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15 November 2007, 19:45

UK Information Commissioner seeks extended legal powers

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Giving evidence before the House of Lords Constitution Committee on Surveillance and Data Collection, the UK Information Commissioner Richard Thomas has proposed significant extensions of his Office’s powers. Noting that current Data Protection legislation imposes only minor penalties for negligent exposure of personal data, he proposed a new criminal offence of "knowingly and recklessly" flouting the provisions of the Act. He pointed out that only in the financial sector can this be pursued with effect at present, and then only by the Financial Services Authority under alternative legislation. Describing this situation as anomalous, the Commissioner gave the example of a hospital doctor leaving a laptop containing patient records unattended, a scenario he described as a "blatant breach". Challenged on the proportionality of this proposal in the context of General Practitioners, who are obliged to carry personal information around with them, the Commissioner responded that his focus would be quite narrow: concentrating on, for example, the situation where "a laptop with a lot of personal information is not sufficiently cared for and hadn’t been encrypted". He continued "... anyone ... holding personal information should know the basics for making sure that data is encrypted". Nevertheless, he stated that he would not seek to criminalise individuals for single instances of failure.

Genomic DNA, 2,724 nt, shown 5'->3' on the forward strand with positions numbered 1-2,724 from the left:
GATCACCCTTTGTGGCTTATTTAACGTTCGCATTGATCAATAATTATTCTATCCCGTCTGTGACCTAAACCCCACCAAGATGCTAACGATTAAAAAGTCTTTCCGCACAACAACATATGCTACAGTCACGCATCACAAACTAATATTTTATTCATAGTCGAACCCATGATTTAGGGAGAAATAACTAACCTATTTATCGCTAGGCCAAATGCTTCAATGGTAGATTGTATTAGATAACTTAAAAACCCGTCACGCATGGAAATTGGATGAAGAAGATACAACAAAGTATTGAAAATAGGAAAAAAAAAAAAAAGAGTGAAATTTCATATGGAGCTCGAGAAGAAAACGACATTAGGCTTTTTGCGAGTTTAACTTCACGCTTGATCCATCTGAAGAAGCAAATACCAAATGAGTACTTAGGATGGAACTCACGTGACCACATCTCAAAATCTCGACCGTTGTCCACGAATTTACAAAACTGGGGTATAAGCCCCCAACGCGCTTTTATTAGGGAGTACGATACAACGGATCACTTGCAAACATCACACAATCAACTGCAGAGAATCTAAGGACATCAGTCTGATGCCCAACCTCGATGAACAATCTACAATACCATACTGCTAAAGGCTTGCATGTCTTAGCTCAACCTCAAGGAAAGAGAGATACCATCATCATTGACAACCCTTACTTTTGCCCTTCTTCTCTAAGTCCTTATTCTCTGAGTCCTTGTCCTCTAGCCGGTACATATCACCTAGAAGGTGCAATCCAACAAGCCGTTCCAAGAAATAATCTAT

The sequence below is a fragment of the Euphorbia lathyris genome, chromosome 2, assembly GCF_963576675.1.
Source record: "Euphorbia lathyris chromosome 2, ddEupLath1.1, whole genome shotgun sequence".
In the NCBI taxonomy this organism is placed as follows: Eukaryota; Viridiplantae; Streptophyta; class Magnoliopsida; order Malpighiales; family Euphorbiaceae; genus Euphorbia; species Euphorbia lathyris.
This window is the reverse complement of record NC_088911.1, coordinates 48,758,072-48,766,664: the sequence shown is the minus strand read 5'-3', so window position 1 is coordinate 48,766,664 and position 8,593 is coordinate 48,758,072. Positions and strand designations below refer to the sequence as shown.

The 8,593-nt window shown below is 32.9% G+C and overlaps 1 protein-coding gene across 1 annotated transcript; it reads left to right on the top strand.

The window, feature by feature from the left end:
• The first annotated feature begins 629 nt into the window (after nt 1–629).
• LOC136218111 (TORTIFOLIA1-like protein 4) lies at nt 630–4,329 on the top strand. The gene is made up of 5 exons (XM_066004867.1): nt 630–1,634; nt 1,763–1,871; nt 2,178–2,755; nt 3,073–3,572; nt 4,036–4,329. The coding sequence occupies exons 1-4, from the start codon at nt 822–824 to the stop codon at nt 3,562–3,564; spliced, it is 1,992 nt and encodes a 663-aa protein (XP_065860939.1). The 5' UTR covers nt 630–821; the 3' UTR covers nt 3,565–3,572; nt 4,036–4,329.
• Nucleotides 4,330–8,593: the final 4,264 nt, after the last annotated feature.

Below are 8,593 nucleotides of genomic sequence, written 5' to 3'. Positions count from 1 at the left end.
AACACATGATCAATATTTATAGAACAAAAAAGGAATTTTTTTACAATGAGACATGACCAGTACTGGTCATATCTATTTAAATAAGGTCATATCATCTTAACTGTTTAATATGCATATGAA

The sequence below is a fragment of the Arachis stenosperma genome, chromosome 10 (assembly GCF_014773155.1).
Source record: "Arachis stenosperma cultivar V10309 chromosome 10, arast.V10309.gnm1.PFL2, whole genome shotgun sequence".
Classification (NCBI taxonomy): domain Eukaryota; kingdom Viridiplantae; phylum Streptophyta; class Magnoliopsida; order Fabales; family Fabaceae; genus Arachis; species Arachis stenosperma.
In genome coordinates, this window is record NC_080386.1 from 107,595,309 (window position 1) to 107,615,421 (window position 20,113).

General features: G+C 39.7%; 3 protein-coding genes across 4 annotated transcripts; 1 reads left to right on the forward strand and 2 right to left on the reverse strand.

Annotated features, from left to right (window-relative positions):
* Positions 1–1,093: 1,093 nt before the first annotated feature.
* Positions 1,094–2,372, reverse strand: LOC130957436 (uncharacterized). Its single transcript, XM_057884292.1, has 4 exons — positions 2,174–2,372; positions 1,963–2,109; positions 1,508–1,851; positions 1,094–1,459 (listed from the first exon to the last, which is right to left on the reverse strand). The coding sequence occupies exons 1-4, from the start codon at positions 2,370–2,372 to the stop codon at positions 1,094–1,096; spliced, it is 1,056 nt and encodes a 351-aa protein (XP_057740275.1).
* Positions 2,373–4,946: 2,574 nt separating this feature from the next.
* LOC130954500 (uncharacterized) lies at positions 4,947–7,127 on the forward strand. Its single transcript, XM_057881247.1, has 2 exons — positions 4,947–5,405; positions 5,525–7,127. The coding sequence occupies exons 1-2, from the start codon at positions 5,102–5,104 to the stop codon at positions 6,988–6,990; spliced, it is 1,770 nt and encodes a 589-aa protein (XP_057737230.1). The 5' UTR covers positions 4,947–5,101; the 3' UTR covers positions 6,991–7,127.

Another key proposal was a power of mandatory inspection. The Commissioner explained that his Office can currently only inspect the data processing of an organisation by consent, and only with very limited scope. He stated that he sees a need for a power of mandatory inspection, pointing out that his Office is effectively unique among regulatory agencies in not having this power. He believes that this power would encourage businesses "to take data protection seriously".

The Data Protection Act has so far proved rather ineffective, due both to the restricted powers of the ICO and the limited penalties that can be imposed. However the Commissioner is notably outspoken in defence of personal privacy, not least concerning the proposed national identity card, so these recommendations, although quite a dramatic departure, do not come as a huge surprise.

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